Don’t forget to “break it up”. At least once every hour you should change the position you are in. Get up and go for a short walk around the building, go get a drink of water, perform some other task. Mike likes to stand when placing or taking a phone call. Not only does it achieve the goals mentioned in this paragraph, but Mike says that it actually changes the tone of your voice to be more “authoritative”. Not a bad idea. I think the next time I discuss homework with my (almost 6 foot tall, 219 pound) 14-year-old son, I will use this tactic. I’m cautiously optimistic…
While there are several other factors that contribute to a beneficial work environment, the key players for me seem to be properly supporting my body and reducing eyestrain while staring at the computer(s) for hours. I will continue to learn about other ways to work better, and the University of Maine System has many resources to do just that. The best place to start is at hr.umf.maine.edu. There is a section on that page (lower right) on safety, with PDFs on ergonomics for computer workstations. While it may seem a lot to take in, I am already feeling the benefits.
Technology Support Specialist/Desktop Services
Back in another life I was the IT Manager for a company that held security above all else. While sitting through yet another computer security seminar, an interesting slide hit the screen. It was titled “Ten Immutable Laws of Security”. The “laws” were put out by the Microsoft Security Response Center that monitors reports of security vulnerabilities. Some reports were the result of flaws in the software so the Center would then create patches for the software. Some reports were due to mistakes by the person using the software – these could be resolved with training not programming. But many reports would fall somewhere in between these two scenarios – not flaws or mistakes but vulnerabilities due to the nature of how computers work.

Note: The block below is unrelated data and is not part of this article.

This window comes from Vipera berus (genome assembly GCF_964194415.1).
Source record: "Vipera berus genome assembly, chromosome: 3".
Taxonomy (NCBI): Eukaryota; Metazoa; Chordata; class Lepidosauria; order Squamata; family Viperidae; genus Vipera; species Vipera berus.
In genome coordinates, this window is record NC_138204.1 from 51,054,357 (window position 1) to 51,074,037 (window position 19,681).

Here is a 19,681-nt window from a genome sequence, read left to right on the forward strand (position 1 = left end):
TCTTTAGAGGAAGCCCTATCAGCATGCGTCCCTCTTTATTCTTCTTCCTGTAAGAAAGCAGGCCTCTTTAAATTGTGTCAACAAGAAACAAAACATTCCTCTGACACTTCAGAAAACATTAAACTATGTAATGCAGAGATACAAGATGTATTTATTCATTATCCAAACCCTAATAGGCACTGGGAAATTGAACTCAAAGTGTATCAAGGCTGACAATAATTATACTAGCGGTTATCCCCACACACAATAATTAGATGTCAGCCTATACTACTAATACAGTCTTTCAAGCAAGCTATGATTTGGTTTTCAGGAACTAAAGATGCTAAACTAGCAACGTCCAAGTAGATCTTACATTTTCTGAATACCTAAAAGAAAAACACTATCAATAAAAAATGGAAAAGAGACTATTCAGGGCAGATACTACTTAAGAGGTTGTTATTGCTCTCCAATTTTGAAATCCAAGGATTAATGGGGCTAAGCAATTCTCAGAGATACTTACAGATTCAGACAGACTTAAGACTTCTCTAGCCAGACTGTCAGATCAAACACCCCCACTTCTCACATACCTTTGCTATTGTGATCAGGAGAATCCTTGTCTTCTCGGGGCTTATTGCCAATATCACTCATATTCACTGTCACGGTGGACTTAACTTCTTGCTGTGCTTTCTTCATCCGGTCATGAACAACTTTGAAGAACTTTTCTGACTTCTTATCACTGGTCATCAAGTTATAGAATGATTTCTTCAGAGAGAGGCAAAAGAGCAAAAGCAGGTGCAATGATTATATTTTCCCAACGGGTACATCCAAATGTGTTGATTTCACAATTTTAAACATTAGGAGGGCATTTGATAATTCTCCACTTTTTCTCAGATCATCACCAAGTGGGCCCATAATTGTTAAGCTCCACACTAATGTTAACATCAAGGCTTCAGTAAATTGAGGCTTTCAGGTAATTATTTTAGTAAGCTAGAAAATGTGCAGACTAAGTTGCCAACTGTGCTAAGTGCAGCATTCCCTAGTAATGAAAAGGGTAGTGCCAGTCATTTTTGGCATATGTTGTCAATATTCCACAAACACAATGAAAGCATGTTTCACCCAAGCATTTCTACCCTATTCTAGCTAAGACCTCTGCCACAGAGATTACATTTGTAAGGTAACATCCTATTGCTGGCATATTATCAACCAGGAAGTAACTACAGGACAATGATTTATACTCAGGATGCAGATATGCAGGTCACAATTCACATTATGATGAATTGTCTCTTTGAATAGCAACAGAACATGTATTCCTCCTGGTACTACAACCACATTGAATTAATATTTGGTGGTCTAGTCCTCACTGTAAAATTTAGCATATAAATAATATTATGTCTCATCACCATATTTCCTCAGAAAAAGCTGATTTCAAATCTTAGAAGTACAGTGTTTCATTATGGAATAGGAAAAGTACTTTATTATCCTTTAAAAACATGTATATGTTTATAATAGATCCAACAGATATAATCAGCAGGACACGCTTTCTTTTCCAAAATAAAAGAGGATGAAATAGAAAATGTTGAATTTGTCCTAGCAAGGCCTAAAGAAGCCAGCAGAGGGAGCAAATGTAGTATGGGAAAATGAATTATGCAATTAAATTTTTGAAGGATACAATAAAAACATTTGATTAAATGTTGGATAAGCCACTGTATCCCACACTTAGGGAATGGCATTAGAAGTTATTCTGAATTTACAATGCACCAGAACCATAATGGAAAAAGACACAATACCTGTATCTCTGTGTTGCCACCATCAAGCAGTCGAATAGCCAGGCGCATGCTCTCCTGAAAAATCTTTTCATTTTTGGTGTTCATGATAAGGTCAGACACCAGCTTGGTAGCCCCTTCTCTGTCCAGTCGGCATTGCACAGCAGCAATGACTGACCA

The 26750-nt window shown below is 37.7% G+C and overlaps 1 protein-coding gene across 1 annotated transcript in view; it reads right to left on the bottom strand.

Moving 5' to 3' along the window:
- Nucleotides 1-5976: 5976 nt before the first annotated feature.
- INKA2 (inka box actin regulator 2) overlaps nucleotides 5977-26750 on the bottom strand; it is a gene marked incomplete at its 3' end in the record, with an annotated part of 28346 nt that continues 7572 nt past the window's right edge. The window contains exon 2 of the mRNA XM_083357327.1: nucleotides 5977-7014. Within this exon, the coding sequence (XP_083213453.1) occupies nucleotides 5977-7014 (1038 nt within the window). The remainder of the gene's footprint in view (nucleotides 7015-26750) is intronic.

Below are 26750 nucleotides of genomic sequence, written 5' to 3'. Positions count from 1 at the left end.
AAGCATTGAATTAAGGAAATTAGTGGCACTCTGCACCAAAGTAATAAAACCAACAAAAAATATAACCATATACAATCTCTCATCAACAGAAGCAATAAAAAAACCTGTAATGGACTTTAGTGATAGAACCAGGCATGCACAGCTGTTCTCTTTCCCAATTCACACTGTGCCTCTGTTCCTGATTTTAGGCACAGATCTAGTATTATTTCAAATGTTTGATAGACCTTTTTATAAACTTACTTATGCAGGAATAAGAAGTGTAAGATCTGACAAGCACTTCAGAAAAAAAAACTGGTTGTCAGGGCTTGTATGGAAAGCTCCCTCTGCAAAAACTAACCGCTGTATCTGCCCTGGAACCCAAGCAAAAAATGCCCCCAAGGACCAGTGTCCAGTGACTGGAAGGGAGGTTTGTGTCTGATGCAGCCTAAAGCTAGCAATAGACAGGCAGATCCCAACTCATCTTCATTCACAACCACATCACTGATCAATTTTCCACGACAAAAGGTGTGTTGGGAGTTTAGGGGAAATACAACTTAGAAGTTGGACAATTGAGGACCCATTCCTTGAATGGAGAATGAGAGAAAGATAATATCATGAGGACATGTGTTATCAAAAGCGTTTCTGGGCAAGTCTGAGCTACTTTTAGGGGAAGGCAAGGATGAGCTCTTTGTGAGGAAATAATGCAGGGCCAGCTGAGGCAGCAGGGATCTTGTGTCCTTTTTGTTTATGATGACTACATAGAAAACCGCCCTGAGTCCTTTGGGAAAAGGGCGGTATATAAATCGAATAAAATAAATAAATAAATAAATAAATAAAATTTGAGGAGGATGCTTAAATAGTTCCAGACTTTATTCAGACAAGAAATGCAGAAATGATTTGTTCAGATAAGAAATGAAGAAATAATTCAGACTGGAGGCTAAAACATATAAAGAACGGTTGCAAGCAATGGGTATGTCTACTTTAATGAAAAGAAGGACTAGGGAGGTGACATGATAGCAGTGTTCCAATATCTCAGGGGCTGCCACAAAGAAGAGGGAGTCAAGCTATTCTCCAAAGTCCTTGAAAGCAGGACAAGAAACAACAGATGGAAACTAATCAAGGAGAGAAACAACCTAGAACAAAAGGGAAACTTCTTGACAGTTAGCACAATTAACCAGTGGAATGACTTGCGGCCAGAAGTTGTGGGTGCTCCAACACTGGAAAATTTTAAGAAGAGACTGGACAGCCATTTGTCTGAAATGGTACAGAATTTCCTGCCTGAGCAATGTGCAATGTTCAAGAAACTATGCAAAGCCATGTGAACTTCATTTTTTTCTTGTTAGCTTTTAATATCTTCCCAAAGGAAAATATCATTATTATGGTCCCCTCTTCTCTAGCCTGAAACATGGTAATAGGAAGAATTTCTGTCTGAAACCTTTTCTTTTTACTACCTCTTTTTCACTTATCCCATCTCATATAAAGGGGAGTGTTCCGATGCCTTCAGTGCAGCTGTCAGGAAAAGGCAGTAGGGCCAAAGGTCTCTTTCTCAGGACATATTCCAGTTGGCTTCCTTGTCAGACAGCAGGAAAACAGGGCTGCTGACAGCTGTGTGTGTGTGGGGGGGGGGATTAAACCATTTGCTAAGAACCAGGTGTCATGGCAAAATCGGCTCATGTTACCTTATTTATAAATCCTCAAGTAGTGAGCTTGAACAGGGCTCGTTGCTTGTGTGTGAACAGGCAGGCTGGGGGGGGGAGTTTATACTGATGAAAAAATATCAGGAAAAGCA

But as the report that issued this list of ‘laws” stated, “…don’t abandon all hope yet…” simply being aware of these vulnerabilities is the first step in preventing them. The “Immutable Laws” have been updated since back then to more closely resemble modern computing and they still hold true. Details and explanations can be found on the site listed below.
The 10 Immutable Laws
Law #1: If a bad guy can persuade you to run his program on your computer, it’s not solely your computer anymore.
Law #2: If a bad guy can alter the operating system on your computer, it’s not your computer anymore.
Law #3: If a bad guy has unrestricted physical access to your computer, it’s not your computer anymore.
Law #4: If you allow a bad guy to run active content in your website, it’s not your website any more.
Law #5: Weak passwords trump strong security.
Law #6: A computer is only as secure as the administrator is trustworthy.
Law #7: Encrypted data is only as secure as its decryption key.
Law #8: An out-of-date antimalware scanner is only marginally better than no scanner at all.
Law #9: Absolute anonymity isn’t practically achievable, online or offline.
Law #10: Technology is not a panacea.